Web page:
By Amiri Baraka
In the south, sleeping against
the drugstore, growling under
the trucks and stoves, stumbling
through and over the cluttered eyes
of early mysterious night. Frowning
drunk waving moving a hand or lash.
Dancing kneeling reaching out, letting
a hand rest in shadows. Squatting
to drink or pee. Stretching to climb
pulling themselves onto horses near
where there was sea (the old songs
lead you to believe). Riding out
from this town, to another, where
it is also black. Down a road
where people are asleep. Towards
the moon or the shadows of houses.
Towards the songs’ pretended sea.
Amiri Baraka, “Legacy” from Black Magic (Indianapolis: The Bobbs-Merrill Company, 1969). Copyright © 1969 by Amiri Baraka. Reprinted with the permission of Sll/Sterling Lord Literistic, Inc.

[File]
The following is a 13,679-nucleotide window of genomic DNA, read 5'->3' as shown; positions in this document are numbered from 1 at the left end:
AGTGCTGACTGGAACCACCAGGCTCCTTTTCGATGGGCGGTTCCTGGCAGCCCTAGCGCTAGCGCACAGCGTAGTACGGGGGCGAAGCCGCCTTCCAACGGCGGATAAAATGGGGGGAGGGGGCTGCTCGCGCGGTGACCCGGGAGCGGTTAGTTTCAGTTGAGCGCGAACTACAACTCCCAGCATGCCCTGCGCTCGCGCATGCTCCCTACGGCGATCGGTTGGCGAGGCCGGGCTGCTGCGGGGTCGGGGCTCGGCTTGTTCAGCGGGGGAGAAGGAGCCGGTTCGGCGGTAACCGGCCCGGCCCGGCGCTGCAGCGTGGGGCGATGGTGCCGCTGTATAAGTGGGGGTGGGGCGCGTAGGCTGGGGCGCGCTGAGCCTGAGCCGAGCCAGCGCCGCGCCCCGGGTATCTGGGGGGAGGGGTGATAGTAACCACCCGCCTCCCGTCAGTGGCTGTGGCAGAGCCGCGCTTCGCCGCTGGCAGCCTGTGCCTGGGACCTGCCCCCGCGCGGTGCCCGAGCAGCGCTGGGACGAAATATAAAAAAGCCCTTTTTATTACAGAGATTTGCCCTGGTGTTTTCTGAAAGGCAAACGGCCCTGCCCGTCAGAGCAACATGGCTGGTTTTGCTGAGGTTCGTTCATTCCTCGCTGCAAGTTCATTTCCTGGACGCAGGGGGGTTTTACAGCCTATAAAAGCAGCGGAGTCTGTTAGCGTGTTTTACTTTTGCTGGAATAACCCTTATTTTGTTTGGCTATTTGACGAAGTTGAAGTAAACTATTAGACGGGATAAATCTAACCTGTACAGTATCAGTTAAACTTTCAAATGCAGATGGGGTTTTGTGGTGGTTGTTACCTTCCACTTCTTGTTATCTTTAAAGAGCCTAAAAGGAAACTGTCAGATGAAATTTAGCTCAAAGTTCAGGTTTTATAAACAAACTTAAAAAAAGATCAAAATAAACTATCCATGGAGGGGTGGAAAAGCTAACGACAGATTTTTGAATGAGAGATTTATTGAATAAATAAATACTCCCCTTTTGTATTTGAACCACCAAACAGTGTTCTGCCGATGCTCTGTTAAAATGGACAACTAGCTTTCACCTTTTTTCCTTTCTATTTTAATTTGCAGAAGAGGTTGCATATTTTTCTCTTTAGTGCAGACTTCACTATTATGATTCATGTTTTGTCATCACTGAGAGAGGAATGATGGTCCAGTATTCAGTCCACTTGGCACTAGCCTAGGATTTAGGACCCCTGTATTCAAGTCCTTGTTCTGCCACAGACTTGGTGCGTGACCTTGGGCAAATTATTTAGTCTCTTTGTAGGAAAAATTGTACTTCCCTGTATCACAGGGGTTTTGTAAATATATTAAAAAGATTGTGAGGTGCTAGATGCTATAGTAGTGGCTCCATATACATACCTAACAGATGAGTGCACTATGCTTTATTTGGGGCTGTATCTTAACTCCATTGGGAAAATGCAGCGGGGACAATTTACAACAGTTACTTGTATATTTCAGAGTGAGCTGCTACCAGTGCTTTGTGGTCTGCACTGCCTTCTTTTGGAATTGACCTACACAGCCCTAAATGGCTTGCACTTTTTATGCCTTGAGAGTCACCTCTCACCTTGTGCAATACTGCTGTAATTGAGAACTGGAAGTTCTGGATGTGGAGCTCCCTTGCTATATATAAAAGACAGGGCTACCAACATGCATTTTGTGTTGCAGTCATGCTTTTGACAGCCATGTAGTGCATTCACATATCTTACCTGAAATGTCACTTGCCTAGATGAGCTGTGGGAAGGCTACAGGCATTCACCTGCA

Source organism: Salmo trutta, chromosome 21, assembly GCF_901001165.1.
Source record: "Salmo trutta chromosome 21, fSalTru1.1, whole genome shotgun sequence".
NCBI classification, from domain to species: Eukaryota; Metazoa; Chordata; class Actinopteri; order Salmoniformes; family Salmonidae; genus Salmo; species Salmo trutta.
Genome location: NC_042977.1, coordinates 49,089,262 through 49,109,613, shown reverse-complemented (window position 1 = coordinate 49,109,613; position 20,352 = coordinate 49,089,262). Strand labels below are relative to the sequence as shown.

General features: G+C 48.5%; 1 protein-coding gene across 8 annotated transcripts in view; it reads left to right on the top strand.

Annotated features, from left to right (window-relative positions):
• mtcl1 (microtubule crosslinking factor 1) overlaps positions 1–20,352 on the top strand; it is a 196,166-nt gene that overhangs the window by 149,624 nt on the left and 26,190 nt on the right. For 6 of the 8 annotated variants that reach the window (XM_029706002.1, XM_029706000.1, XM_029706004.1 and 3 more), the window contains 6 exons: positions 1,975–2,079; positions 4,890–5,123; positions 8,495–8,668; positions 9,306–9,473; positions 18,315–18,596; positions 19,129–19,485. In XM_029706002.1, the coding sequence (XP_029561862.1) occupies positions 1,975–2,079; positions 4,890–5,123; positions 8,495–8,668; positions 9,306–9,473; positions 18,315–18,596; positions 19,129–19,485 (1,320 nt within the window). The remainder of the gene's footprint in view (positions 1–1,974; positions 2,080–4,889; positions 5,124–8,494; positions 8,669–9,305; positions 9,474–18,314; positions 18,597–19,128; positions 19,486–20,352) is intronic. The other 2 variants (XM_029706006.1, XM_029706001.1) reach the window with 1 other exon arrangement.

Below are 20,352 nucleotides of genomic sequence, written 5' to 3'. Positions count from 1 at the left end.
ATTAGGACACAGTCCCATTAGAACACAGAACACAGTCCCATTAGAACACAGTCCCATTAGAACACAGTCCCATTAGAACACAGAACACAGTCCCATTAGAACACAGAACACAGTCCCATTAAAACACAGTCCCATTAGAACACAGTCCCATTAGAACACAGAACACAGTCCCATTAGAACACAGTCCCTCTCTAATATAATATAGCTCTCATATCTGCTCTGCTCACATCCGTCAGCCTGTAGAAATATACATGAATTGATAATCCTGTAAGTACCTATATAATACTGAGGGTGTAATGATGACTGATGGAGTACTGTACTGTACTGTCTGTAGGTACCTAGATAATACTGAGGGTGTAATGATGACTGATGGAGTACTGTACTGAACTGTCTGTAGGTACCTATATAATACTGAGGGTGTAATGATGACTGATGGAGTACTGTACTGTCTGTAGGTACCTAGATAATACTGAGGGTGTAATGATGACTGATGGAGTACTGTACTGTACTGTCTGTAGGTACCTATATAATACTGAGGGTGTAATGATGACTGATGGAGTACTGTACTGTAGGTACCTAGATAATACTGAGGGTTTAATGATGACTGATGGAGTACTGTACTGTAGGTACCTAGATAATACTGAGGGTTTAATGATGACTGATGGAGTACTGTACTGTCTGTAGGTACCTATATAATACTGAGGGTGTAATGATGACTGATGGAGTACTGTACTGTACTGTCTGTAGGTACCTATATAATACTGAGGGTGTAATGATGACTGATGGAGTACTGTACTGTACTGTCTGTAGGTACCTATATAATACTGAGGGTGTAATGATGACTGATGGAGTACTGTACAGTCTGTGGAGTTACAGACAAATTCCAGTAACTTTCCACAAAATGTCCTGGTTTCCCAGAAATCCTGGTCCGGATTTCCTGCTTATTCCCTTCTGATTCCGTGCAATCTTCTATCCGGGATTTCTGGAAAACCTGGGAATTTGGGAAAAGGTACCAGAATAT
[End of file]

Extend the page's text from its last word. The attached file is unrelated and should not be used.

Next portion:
Source: Black Magic (Bobbs-Merrill, 1969)
Amiri Baraka was born LeRoi Jones in Newark, New Jersey, and attended Howard University. After graduating, he moved to New York and joined the Beat literary scene, befriending, among others, the poet Allen Ginsberg. After the death of Malcolm X, he changed his name and joined the Black Nationalist movement, which sought to unite all African Americans around their shared cultural heritage, through diverse, if sometimes extreme, means. In the 1970s, Baraka denounced the movement as narrow, and became a Marxist. Baraka taught for decades and died in 2014.
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